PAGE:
With a 22-year career spanning education policy, data management and communications, Kimberly Ratcliff manages integrated communications and change leadership efforts for multiple education organizations that Battelle for Kids serves. She has provided communications counsel and multimedia material development to support the rollout of value-added analysis, roster verification, standards, and strategic compensation systems and solutions for school districts and state departments in Florida, Ohio, New York, Pennsylvania, Tennessee and Texas. Ratcliff’s specialties are content strategy, branding and reputation management, crisis communications, internal communications, change management and executive thought leadership.
Ratcliff joined Battelle for Kids after five years in vice president and senior account management roles with Columbus public relations and public affairs agencies. She held P&L responsibility for client relationships and business development in the public, nonprofit and corporate sectors, with particular focus on education and economic development. Her experience also includes eight years at the Ohio Department Education, focusing on data and technology projects, where she had executive management responsibilities for four years and managed multimillion-dollar software conversions and data subsidies involving school district constituents, as well as the state’s K-12 data collection system. Prior to her time with the State of Ohio, she worked as an analyst for The Ohio State University.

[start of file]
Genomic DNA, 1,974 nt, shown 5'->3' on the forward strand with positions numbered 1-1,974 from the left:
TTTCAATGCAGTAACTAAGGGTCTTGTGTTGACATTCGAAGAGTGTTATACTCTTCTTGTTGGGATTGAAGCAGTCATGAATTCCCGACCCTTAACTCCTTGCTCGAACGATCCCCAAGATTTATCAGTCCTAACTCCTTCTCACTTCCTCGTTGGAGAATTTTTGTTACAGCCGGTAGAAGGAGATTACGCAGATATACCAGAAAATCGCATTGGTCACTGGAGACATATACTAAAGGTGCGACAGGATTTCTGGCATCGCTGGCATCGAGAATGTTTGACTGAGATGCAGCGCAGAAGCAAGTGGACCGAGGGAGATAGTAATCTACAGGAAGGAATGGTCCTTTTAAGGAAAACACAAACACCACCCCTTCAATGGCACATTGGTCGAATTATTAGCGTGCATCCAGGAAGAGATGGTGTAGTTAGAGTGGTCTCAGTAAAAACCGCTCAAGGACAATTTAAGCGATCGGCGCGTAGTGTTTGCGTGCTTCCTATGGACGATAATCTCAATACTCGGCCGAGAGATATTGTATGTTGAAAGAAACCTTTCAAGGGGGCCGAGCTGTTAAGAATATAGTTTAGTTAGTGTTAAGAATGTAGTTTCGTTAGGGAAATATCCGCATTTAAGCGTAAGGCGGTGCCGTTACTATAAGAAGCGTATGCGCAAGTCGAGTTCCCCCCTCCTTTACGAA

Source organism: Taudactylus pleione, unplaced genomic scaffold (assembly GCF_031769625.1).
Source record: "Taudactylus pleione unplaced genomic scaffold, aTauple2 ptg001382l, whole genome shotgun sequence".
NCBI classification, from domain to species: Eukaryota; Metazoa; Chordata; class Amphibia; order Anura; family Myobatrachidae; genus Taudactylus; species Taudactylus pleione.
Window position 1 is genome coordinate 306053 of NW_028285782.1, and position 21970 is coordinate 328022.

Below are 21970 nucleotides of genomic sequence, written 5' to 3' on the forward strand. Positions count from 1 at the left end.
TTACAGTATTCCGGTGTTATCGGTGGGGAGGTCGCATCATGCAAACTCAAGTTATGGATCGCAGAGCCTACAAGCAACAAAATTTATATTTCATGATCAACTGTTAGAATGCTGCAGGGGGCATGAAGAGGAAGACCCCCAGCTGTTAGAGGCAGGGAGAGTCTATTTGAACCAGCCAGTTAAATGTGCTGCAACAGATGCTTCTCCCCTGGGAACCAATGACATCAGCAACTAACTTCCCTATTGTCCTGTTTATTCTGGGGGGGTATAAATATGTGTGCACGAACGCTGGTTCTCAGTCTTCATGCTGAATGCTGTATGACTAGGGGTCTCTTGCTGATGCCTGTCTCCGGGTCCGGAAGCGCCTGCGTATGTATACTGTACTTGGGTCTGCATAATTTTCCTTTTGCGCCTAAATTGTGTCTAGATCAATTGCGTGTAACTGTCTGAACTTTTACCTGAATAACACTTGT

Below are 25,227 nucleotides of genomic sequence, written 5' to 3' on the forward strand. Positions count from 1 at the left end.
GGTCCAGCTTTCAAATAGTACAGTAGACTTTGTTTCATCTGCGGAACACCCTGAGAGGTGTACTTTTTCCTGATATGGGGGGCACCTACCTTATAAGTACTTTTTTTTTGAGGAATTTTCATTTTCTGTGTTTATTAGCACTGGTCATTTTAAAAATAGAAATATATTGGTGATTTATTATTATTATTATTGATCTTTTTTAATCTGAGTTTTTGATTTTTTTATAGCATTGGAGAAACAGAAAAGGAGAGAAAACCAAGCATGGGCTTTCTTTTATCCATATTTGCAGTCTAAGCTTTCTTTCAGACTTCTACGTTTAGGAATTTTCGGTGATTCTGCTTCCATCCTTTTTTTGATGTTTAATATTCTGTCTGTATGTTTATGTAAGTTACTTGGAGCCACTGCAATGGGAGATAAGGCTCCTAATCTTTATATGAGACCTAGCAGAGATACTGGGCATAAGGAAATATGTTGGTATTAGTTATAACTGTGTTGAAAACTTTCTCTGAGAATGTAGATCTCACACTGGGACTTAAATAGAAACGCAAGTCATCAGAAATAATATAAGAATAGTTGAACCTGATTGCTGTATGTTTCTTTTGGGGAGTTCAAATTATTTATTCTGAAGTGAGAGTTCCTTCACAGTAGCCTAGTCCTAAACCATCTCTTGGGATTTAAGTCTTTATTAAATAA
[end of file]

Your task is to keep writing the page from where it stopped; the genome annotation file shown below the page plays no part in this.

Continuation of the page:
She earned her Master of Public Administration from The Ohio State University in 1995 and graduated summa cum laude with a Bachelor of Arts and Sciences in 1991. She is president of the John Glenn College of Public Affairs Alumni Society Board and teaches graduate-level policy.
In July 2020, Columbus City leaders commissioned an independent, outside after-action review of the City’s response to protests that took place last summer. Former U.S. Attorney for the Southern District of Ohio Carter Stewart and the John Glenn College of Public Affairs were named the lead investigative team.
In this study, published in Economic Development Quarterly, the authors present a statistically valid typology of high-growth firms, also known as gazelles, to determine if payroll and job growth patterns differ between groups or clusters.
This study, published in the Bulletin of the American Meteorological Society, presents an experimental design that overcomes the counterfactual problem present in all prior published experiments by relying on an actual storm with a known outcome.